Latitude: S 27 26.652
Longitude: E 153 06.437
Didn't want to alarm friends and family at home, but we were once again beating the clock into port, Brisbane. An unexpected front, not on our departure weather routing, pushed up from the south promising big winds and seas, moving in quickly Monday morning, October 17. We are so glad we left a day early even though it meant no wind and motoring. By day three into our journey our revised weather gribs and weather router alerted us of the high winds and waves pushing around southern Australia up the east coast. We had originally planned on a Tuesday or Wednesday arrival, but decided we couldn't afford to dink around and needed to be in the harbor by early morning.
Once we turned the motor on to leave Noumea, we never turned it off until we reached Brisbane. Lehmen (our engine), and Ray (our auto pilot) worked the entire trip to maintain at least 6-7 knots even with sails up. Keeping the motor running was one way to keep water out of the muffler and hobby horsing into the engine.
Hydie the Hydrovane rested. The new bracket we designed and installed on Hydie's rudder shaft worked well as long as we didn't jack up the rpm's over 900. It probably would have worked well with more speed, but we didn't want to push it. We had better fuel economy keeping the rpms down as well. Since we had lost some time during the two mammoth squalls with thunder and lightning (end of storms in Australia) we encountered on Saturday afternoon and night, we were running late. After the first squall we took down the mizzen and poled-out jib. After the second squall, we took down the main and decided to throttle up the engine in the morning when dawn broke with clear skies, light winds and fairly calm seas.
First we had to take Hydie's rudder off. Russ devised a slick two line pin system that allows us to unpin the rudder and pull it up without Russ having to climb down the stern ladder.
|White line pulls up to release lock on rudder pin. Blue line pulls rudder pin horizontally releasing rudder.|
It was a bash all the way up the channel to Brisbane as the wind and wind waves were on our nose most of the way, increasing to 25 and 30 knots with 1-2 meter wind waves. By the time we made our final approach into the entrance channel with still eleven miles to go, our starboard fuel tank was reading empty, and our port fuel tank was on reserve with the needle becoming spastic and jumping back and forth from full to empty.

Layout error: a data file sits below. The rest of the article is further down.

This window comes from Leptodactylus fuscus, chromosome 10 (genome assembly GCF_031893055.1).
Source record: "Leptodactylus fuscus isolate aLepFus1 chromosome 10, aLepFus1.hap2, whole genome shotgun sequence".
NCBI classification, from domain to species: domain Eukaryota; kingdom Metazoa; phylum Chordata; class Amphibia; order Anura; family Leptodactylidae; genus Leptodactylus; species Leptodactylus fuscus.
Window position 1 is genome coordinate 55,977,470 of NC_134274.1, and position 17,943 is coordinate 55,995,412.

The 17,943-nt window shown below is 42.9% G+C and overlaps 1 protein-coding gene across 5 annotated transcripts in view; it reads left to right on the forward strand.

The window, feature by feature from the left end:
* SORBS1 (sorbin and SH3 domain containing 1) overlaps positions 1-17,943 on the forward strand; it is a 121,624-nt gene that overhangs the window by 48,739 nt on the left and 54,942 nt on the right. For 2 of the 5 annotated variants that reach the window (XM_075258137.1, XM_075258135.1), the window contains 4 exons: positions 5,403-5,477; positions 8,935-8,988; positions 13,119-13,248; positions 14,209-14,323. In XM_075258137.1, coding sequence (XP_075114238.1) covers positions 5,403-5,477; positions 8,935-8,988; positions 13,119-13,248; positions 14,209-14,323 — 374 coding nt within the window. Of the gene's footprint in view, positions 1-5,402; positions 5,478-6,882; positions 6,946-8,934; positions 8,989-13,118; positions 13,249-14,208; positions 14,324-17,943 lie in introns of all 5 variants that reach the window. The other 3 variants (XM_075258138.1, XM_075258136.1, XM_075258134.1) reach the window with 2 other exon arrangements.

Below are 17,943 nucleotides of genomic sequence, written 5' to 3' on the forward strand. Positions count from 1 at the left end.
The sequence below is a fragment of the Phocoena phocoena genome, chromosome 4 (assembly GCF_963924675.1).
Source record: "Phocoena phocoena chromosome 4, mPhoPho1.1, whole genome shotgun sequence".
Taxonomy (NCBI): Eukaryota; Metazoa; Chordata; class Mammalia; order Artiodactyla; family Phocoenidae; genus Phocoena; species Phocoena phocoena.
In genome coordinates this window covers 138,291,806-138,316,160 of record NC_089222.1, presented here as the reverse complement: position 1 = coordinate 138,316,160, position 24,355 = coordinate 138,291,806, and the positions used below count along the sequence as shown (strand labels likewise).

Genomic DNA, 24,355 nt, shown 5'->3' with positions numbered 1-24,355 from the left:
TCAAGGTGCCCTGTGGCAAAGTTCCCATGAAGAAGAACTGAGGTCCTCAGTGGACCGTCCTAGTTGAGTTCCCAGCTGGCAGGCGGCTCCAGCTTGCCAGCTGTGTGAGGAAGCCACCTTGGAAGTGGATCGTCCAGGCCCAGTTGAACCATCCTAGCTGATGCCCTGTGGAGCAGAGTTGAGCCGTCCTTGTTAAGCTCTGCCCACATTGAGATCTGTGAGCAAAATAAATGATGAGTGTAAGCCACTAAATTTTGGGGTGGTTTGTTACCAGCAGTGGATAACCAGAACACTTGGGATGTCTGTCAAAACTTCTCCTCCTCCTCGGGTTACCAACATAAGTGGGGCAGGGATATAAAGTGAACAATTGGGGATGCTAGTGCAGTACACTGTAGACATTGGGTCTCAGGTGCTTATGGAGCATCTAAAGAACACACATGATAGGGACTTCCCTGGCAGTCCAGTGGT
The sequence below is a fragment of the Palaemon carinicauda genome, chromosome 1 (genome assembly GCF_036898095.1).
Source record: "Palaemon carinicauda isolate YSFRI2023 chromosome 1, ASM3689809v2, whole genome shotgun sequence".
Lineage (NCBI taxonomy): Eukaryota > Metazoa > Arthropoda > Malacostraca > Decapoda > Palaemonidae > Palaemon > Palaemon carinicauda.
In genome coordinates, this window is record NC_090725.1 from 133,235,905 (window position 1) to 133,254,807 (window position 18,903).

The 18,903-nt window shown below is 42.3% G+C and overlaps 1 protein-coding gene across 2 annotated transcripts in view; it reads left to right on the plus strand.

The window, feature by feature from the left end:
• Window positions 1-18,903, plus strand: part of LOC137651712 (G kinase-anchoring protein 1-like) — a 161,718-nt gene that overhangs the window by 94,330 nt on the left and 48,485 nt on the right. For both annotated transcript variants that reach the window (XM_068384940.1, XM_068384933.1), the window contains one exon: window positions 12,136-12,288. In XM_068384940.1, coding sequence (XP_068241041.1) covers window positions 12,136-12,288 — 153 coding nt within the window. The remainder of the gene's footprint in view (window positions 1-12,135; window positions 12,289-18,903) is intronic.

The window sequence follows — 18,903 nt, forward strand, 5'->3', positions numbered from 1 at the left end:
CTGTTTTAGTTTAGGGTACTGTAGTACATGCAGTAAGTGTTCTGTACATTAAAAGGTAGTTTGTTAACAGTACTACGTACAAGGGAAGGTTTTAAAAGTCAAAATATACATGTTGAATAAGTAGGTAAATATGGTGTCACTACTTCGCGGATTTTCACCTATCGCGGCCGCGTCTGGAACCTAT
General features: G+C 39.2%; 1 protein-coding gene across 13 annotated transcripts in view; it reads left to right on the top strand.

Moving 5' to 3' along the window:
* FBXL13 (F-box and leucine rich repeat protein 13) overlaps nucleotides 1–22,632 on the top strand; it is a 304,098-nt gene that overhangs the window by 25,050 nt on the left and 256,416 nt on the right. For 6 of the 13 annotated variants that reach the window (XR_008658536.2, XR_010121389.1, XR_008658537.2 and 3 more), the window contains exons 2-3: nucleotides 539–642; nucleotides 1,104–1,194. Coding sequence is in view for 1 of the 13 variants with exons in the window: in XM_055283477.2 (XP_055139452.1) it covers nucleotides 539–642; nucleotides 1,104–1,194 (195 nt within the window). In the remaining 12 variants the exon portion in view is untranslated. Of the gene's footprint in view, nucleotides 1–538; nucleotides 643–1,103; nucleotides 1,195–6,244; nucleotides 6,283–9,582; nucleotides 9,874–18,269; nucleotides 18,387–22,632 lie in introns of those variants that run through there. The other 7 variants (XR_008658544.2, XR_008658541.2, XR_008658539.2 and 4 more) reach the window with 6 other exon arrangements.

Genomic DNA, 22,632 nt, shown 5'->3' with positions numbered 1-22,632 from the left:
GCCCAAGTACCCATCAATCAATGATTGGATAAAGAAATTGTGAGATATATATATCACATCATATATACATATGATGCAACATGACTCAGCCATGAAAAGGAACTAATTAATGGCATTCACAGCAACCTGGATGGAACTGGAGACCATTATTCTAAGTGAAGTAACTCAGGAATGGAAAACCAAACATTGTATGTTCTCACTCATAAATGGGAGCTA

|Starboard Fuel Tank Reads Empty|
The wind was blowing 40 knots on our port beam with rolling wind waves, and it was raining. A big tanker was on our tail, and we were trying to stay on the outside edge of the channel so the tanker could overtake us and pass on our port. We were crabbing up the river 20 degrees off course towards the center of the channel and powering up the engine just so we wouldn't be blown into the channel markers on our starboard side. One came way too close for comfort.
|Channel Marker. No Red Right Returning in Pacific. We keep Green to Starboard.|
|Tanker blocks wind, waves, and gives us some respite to fill our fuel tank.|
|Russ adding some fuel to port tank.|
By then we were in the lee of the land and could go several more miles if we had too. We tied up to the fuel dock at Rivergate Marina by 1:30. The wind in the Marina had decreased to 15 knots.
|Coming in to Rivergate Marina for Check In.|
I had all my shells ready to show them and had bagged all of my baskets, wood, planted based products in a big black garbage bag that had been sprayed with Raid and sealed up. Again, not interested. One hears so many stories, it's hard to know what to believe when it comes to these check-ins. It's not always consistent, and I think they learn to read body language and know when someone is nervous and hiding something that should have been declared. Honesty is always the best policy then you can relax and let whatever happpens, happen.
We refueled our tanks, over $1100.00. Ouch. C'est la vie. We spent the early evening with Danny and crew on Regina and Jacob on Mewa. Oh the sea stories we all have to tell! But everyone is so tired and so happy to be in port, we begged off for bed. We hope to leave Rivergate tomorrow and make the 10 mile motor to Scarborough Marina. Tomorrow was the original date of our trip home. We didn't want to be slave to a schedule and it turned out we had to be anyway. But we are here, and I hope our sailing friends who left Noumea (particularly the ones who left after we did) are coping well with the conditions or have made it safely to port.
All is well with the 2 Sail R's on SV Worrall Wind